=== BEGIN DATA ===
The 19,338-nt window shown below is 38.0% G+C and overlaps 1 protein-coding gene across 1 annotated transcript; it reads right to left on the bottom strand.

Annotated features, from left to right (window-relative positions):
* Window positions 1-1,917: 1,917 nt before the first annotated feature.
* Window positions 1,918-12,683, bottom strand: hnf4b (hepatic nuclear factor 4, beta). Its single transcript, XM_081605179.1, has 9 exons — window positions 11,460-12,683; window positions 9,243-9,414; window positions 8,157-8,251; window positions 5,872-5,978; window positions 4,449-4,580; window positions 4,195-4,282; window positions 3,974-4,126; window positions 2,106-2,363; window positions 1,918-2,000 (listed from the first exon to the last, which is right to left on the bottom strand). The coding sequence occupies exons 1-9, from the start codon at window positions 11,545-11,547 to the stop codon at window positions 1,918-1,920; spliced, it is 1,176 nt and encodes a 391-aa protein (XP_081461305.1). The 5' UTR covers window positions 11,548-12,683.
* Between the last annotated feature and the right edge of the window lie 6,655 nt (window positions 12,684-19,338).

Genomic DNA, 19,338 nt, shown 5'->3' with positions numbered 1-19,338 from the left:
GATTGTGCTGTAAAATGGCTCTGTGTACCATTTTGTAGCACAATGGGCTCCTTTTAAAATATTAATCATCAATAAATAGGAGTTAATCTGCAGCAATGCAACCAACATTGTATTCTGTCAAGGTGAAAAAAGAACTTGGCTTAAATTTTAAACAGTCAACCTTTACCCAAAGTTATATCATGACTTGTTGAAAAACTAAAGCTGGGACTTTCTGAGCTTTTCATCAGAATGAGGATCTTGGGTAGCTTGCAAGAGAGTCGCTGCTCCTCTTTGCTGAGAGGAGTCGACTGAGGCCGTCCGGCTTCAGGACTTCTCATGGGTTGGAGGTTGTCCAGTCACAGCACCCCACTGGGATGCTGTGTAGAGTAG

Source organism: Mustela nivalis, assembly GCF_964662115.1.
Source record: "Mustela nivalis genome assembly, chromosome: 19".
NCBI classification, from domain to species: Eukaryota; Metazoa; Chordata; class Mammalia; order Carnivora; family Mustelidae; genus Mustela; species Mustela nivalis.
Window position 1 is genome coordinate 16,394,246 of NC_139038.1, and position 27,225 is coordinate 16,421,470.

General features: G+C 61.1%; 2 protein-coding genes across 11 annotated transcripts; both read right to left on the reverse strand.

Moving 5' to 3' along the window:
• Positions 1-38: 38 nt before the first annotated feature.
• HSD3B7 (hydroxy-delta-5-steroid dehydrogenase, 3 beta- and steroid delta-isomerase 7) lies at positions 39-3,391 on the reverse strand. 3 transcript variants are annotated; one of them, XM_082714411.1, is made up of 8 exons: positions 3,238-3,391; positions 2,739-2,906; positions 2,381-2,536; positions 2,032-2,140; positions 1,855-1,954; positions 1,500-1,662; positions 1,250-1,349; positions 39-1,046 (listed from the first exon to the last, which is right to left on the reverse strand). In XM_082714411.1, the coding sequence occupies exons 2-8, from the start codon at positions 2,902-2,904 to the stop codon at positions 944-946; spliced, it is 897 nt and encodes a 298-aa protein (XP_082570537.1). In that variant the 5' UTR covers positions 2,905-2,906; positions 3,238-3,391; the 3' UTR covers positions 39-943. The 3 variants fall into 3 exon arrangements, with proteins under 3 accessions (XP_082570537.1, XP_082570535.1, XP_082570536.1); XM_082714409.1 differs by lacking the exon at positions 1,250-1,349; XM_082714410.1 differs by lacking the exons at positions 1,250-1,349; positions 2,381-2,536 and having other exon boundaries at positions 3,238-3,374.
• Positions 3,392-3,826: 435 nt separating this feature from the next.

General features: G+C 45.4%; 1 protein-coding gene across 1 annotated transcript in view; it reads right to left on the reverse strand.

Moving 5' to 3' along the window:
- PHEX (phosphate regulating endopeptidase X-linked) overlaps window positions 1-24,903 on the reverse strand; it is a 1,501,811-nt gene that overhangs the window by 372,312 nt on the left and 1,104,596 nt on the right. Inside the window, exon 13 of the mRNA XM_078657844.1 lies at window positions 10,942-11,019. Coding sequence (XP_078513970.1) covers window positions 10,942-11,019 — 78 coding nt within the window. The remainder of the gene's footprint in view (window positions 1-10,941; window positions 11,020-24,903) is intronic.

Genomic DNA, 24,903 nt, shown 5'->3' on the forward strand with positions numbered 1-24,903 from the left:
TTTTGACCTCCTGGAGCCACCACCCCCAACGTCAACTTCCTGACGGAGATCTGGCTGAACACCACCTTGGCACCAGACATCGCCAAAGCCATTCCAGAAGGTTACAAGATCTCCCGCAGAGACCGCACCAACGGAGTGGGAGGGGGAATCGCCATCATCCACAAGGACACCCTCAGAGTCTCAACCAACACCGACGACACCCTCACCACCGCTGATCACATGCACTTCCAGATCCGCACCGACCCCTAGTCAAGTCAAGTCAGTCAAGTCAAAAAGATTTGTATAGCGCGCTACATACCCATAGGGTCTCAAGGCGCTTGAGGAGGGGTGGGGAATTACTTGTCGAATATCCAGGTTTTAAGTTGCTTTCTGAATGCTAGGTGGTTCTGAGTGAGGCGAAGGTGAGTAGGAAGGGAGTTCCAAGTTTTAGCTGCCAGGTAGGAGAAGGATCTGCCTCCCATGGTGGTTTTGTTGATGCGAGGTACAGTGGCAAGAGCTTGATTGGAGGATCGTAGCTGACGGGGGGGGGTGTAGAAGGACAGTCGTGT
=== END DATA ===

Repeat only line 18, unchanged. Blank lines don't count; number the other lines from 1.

Moving 5' to 3' along the window: